But this challenge begs the question, how common is water loss? Researchers at the American Water Works Association estimated that we collectively lose more than two trillion gallons of water due to leaks within the current United States’ infrastructure. That is enough to submerge Manhattan 300 feet underwater.
In addition, according to the Alliance for Water Efficiency, these water losses can cost the utility industry as much as $2.8 billion in lost utility revenue.
Many aspects affect the integrity of your pipes, but all of them can affect the performance of your water lines. If there are subsurface leaks in a water system, municipalities will encounter a loss of water pressure. This lack of pressure can cause pumps to work harder. This overuse can result in damages to equipment and an increase in energy consumption, increasing costs for everyone involved.
Routine water loss inspections aren’t only a great cost-saving measure, but they’re also good for the environment. The more fresh water we can conserve, the less energy and resources we must use to clean otherwise non-drinkable water. We must understand that while freshwater is technically considered a renewable resource, it is a challenging and costly resource to manage. Freshwater accounts for only 3% of the globe’s water supply, and according to Water Footprint®, the USA holds less than 5% of that.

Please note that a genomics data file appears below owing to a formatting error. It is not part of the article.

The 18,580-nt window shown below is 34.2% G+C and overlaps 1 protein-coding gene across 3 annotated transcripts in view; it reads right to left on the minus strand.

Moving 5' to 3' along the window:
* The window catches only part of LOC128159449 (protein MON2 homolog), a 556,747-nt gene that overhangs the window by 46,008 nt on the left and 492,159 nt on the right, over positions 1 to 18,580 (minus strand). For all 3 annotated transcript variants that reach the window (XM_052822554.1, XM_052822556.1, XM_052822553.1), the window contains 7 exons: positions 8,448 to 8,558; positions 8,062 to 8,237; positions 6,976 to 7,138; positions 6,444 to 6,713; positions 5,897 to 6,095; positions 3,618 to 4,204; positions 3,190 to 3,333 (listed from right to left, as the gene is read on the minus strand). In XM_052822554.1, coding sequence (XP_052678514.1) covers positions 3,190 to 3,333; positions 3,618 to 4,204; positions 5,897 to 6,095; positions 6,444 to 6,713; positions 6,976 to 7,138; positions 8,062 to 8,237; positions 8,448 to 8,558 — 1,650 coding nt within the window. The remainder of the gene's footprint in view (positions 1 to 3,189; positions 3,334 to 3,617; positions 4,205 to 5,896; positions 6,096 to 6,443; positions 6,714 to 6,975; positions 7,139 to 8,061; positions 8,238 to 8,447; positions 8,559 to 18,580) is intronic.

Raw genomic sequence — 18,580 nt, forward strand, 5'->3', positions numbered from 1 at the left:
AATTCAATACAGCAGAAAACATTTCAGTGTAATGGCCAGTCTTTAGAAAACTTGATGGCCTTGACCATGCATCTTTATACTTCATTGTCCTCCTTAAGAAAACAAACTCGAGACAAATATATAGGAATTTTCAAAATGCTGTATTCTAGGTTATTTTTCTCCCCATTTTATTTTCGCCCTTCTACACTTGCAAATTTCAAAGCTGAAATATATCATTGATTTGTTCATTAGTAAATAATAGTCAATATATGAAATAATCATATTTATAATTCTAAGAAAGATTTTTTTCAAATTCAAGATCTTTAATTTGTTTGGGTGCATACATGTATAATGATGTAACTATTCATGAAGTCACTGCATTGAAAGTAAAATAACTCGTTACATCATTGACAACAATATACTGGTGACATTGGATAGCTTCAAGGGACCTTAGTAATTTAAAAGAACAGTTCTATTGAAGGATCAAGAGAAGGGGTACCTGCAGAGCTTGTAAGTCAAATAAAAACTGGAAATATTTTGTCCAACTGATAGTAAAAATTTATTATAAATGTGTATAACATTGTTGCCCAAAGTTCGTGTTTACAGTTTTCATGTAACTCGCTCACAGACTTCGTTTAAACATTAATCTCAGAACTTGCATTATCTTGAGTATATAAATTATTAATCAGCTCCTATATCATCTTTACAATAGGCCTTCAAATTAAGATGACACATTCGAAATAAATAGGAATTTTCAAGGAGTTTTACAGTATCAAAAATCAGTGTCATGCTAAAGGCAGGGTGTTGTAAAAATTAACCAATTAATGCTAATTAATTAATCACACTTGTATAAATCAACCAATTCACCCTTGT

If we ran out of freshwater, some people believe we could desalinate ocean water and convert it into drinking water. There are two main problems with this, first is that it would make drinking water enormously costly. Every ounce of water would have to be pushed through an expensive and energy-hungry machine, driving the cost of drinking water up significantly. Second, we do not currently have the infrastructure of such desalination machines to effectively provide enough water for even just our country’s citizens.
Thankfully, water loss is not currently a national crisis. However, we can all do our part to conserve water. One of the most significant forms of water loss in the U.S. is water being lost through the cracks in our infrastructure. GPRS Leak Detection Specialists are excellent at locating and mapping out leaks for private and public entities.